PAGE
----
Founded in 1910, the Brooklyn Botanic Garden is situated on 52-acres in the heart of Brooklyn. It has 16 gardens (and another one opening up in late 2019) along with a conservatory that can accommodate various plant environments.
You can visit the garden year-round. In fact, each season brights different delights and experiences.
- On a winter day stroll through the Desert Pavilion in the Conservatory. It displays plants native to dry, desert regions around the world.
- In the summer (usually June) when flowers are in bloom, the Cranford Rose Garden, which opened in 1928, is a local favorite. Tens of thousands of flowers are in bloom at once, a feast for the eyes.
- For a zen experience head to the peaceful Japanese Garden, which is especially popular from April to May. According to the garden, "The Japanese Hill-and-Pond Garden is one of the oldest and most visited Japanese-inspired gardens outside Japan."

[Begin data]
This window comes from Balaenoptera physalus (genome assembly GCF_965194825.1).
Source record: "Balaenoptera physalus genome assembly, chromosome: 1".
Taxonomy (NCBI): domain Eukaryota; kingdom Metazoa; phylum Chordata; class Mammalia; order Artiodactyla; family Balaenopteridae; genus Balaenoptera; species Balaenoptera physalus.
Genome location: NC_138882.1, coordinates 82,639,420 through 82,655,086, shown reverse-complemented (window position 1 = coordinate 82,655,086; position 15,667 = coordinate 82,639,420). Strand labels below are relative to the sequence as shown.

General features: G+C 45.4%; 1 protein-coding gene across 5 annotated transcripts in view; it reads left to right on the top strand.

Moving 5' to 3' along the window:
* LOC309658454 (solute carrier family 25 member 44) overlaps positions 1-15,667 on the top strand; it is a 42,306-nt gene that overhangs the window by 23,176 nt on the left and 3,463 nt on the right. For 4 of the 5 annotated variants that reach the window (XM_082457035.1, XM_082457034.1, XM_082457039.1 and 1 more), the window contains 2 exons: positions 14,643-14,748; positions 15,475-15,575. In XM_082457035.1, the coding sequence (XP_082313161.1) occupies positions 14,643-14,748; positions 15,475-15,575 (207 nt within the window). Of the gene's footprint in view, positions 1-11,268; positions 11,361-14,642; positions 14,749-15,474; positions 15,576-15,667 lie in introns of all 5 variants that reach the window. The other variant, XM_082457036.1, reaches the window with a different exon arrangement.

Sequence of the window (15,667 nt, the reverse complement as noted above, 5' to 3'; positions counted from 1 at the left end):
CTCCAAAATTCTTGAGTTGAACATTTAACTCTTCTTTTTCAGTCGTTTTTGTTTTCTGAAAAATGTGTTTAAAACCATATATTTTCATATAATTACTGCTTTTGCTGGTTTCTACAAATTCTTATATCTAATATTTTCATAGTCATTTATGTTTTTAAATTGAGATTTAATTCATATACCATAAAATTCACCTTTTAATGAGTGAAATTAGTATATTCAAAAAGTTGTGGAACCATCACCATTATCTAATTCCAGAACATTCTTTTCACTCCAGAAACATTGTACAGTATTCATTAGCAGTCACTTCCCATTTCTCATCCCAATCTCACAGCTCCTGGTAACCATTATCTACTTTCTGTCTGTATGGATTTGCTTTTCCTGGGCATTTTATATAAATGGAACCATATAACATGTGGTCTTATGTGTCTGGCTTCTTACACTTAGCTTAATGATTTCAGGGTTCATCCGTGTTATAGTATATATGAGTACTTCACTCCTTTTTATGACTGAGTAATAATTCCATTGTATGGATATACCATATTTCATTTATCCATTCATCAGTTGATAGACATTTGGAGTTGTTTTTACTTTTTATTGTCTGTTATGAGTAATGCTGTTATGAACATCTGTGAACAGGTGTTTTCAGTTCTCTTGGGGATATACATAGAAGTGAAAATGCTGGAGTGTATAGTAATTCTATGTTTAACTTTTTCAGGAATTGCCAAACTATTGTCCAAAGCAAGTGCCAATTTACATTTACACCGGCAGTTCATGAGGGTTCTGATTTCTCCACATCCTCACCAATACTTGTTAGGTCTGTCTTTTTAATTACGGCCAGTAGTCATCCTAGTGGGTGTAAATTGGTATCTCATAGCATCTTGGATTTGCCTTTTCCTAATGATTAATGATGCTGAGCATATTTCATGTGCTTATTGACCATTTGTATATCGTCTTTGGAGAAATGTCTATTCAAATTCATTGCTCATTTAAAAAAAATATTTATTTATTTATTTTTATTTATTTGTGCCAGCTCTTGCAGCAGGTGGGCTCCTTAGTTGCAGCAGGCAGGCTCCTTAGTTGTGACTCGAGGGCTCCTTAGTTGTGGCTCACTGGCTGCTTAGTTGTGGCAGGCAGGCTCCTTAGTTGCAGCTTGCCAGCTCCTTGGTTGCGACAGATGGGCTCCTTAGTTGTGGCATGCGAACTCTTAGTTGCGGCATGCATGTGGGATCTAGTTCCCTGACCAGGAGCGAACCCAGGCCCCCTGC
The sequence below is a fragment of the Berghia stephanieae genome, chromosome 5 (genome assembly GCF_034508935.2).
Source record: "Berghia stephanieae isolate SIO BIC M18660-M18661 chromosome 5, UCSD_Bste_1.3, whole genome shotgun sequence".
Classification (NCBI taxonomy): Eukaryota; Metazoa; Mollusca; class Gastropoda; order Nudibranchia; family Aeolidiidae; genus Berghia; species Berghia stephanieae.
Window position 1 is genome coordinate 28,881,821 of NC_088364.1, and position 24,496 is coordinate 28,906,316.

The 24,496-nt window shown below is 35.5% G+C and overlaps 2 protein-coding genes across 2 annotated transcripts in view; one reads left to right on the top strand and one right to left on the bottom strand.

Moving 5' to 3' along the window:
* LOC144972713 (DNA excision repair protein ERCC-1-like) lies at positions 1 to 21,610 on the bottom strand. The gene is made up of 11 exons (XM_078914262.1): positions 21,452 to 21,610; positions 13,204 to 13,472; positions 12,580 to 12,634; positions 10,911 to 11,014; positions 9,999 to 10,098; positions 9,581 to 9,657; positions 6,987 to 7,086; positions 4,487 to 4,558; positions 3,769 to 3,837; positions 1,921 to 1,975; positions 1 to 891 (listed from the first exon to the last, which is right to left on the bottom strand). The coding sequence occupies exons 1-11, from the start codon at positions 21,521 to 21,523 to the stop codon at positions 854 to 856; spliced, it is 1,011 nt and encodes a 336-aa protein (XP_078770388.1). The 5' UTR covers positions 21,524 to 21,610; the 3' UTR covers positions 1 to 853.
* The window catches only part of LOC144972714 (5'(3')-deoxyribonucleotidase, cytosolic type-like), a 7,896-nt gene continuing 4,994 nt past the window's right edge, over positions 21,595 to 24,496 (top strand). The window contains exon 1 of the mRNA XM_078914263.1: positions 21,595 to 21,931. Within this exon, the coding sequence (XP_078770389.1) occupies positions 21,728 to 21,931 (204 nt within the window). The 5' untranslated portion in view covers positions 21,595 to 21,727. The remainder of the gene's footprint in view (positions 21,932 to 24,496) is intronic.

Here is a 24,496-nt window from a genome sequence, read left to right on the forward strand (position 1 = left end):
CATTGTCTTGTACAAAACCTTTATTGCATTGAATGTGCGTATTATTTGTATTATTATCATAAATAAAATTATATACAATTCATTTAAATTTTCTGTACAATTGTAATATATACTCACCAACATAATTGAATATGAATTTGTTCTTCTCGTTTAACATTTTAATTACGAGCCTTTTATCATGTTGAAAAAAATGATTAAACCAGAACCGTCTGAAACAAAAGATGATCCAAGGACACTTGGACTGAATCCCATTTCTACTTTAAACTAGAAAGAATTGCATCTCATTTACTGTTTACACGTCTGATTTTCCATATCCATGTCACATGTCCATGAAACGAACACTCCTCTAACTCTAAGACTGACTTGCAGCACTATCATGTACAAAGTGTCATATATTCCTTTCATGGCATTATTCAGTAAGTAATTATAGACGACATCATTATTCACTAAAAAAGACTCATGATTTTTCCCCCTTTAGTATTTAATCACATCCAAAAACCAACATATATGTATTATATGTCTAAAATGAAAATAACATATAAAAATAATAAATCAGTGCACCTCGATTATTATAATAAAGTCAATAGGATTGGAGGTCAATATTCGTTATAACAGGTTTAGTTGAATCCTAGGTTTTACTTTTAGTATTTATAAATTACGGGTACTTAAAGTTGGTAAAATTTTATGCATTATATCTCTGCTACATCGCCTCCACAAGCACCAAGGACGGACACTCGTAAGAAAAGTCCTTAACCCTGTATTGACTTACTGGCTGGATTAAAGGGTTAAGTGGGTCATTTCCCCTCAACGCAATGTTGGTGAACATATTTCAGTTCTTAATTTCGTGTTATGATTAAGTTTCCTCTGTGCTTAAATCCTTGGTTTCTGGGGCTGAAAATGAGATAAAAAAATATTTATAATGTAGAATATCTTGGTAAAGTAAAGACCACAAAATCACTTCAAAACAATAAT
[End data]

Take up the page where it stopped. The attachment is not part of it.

You can spend an entire day strolling through the garden, from the historic Cherry Esplanade (where cherry blossoms bloom in the spring) to the exhibits at the Conservatory, this beloved Brooklyn garden is not to be missed.
The garden hosts various annual events throughout the year. They are very popular so expect crowds.
- If you want to see cherry blossoms in bloom, make sure you attend the Sakura Matsuri. This weekend long event takes place each spring during the short-lived cherry blossom season (usually April). The festival pays tribute to Japanese culture with Japanese dance performances and other events. For more info, check out our picks to see at this popular festival.
- In late September folks flock to the garden for the Chile Pepper Festival. The one day festival celebrates the chili pepper with music, food, and festivities.
- If you have little ones in tow, you don't want to miss the annual Halloween themed fall festival, Ghouls & Gourds. Kids come in costume, as the garden offers families a schedule of fun activities ranging from a costume parade and a puppet show.
- Throughout the year the Brooklyn Botanic Garden hosts events weekly including yoga in the garden, lectures, gardening classes, and other events. Find out what's happening during your visit here.
Tips For Your Visit
- Check for construction updates before you leave to plan what you'll be able to see.